Harvard Magazine
Main Menu · Search ·Current Issue ·Contact ·Archives ·Centennial ·Letters to the Editor ·FAQs

The Browser

In this issue's Browser section:
Books: Affirmative Admissions - Open Book: Fragments of a Family Saga - Open Book: Tyranny on Campus - Music: Looking at Lenny - Off the Shelf - Chapter & Verse

A correspondence corner for not-so-famous lost words

Harry Odell hopes to find the full text of "The Fox's Prophecy," which begins, "All nature seemed rejoicing/That glorious day to see/All seemed to breathe a fresher life,/Beast, insect, bird, and bee."

John Maher asks who originally added the phrase "and two cars in every garage" to the famous pledge attributed to Henry IV: "a chicken in every pot."

Eugene Underwood would like help in recalling a mnemonic for the names of the presidents of the United States that begins, "When a jolly man meets a...."

Edward Babcox Jr. hopes readers can supply two identifications. Who said, "We have committed the golden rule to memory. Why not to life?" And who wrote "All things dull and ugly,/All creatures short and squat,/All things rude and nasty,/The Lord God made the lot."

Carolyn Moir is looking for the source of the statement "That's the trouble with the inevitable; it always happens."

Olivia Mitchell inquires after the proper citation for a comment she has heard attributed to Oscar Wilde: "It is better to have a regular income than to be fascinating."

Farrington Daniels Jr. seeks the name of the person, possibly a British scientist in the 1960s, who advised young researchers to "find a subject on which everyone is agreed; study it, and you will find yourself in virgin territory."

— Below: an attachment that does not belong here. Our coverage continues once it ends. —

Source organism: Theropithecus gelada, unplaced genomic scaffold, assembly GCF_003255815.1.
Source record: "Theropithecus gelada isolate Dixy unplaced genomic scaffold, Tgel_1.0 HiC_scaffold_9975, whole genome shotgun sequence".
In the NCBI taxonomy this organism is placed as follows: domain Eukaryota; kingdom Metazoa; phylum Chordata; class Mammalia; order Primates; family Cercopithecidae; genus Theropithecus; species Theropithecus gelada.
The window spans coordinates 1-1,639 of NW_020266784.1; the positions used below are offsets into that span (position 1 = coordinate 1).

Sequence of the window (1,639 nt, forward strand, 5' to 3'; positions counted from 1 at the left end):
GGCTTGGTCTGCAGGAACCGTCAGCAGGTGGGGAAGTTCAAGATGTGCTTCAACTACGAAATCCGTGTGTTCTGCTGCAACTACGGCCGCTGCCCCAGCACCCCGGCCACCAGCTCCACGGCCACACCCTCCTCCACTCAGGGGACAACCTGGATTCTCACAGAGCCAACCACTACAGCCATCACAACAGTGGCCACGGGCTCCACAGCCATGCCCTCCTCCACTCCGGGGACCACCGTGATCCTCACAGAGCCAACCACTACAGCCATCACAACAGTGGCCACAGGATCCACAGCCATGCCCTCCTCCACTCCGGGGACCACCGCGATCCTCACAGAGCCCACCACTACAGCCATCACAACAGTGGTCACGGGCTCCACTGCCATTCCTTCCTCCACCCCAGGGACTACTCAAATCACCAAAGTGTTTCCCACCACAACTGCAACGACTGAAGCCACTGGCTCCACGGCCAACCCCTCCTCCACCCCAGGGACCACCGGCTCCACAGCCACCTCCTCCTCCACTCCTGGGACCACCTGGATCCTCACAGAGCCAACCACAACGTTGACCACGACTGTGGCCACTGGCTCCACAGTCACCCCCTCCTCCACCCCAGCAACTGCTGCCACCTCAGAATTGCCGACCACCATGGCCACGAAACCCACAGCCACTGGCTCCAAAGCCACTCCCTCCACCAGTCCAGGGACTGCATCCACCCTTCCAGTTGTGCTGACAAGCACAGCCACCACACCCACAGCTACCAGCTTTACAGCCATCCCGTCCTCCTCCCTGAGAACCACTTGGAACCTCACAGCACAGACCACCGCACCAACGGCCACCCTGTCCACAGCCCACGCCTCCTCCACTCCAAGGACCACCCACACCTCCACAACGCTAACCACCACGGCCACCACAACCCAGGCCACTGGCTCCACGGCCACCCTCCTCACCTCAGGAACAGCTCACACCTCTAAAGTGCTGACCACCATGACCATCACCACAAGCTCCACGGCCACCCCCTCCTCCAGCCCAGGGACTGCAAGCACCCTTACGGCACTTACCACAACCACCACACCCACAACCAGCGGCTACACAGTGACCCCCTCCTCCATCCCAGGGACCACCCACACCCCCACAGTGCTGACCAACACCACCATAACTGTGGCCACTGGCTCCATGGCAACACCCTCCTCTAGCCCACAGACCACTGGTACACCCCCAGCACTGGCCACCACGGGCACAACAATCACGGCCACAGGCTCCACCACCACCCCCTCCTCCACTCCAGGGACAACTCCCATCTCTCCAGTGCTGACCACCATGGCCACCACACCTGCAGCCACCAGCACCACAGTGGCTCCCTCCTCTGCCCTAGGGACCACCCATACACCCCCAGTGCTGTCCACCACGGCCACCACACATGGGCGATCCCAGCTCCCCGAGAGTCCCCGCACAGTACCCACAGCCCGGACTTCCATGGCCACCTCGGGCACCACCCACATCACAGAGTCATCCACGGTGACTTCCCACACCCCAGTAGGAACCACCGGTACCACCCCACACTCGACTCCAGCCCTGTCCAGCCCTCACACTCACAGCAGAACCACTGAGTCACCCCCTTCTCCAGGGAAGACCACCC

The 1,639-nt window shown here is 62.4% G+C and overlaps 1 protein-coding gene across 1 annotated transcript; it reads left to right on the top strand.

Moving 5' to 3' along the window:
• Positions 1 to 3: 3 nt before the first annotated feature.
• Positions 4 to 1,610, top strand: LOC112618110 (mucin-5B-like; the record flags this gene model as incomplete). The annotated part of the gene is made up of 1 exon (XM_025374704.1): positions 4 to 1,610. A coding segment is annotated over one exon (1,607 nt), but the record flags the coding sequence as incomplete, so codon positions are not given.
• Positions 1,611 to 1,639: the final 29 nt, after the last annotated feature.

Mark Weinstein requests the source of the following lines, quoted by Sir Walter Scott: "O call it fair, not pale/wild as grey goss-hawk/the gentle joined to the rude."

Elizabeth Hoffman is looking for a song that includes the lyrics "Save them bones for Henry Jones, 'cause Henry don't eat no meat."

Evelyn Benson inquires what nineteenth-century American poet penned the lines "Shall a maid's capricious frown/Sink my noble spirits down?"

"a science which hesitates" (September-October). Robert K. Merton supplied the correct version ("forget"--not "overturn"--"its founders") of Alfred North Whitehead's comment, which appears in chapter 6 of The Organisation of Thought, on page 115 of the original 1917 edition.

"heaven of the Jews" (September-October). Russell Murphy noted that this slightly misremembered phrase ("elusive" should be "obscure") opens the seventh stanza of Hart Crane's "Proem: to Brooklyn Bridge," published in Crane's The Bridge.

"dissolute and damned" (September-October). Len Ragozin was the first to identify this quotation from a parody by Wolcott Gibbs of William Saroyan entitled "Shakespeare, Here's Your Hat," published in A Subtreasury of American Humor (1941), edited by E.B. and Katherine White.

"drumstick lipstick" (July-August). W. W. Rhodes suggests a possible derivation of this encomium, from Cole Porter's song "You're the Top." "In the 1940s the 'drumstick' was a well-known frozen confection: a rolled sugar cone filled with vanilla ice cream under a chocolate topping covered with minced peanuts. Its appearance thus resembled a chicken drumstick. Lipstick, when Anything Goes appeared, tasted mostly of the coal tar derivatives which provided the color. If the wearer of such lipstick ate a 'drumstick' and shortly afterward enjoyed a kiss, imagine how surprisingly sweet that 'drumstick lipstick' kiss would have been to the boyfriend concerned. Thus 'drumstick lipstick,' like the Eiffel Tower, the cocktail hour, and Mickey Mouse, is an example of the best in its class."

Send inquiries and answers to "Chapter and Verse," Harvard Magazine, 7 Ware Street, Cambridge 02138. Readers seeking texts of poems or passages identified for others are asked to include a stamped, self-addressed, legal-sized envelope with their requests.

Main Menu · Search ·Current Issue ·Contact ·Archives ·Centennial ·Letters to the Editor ·FAQs
Harvard Magazine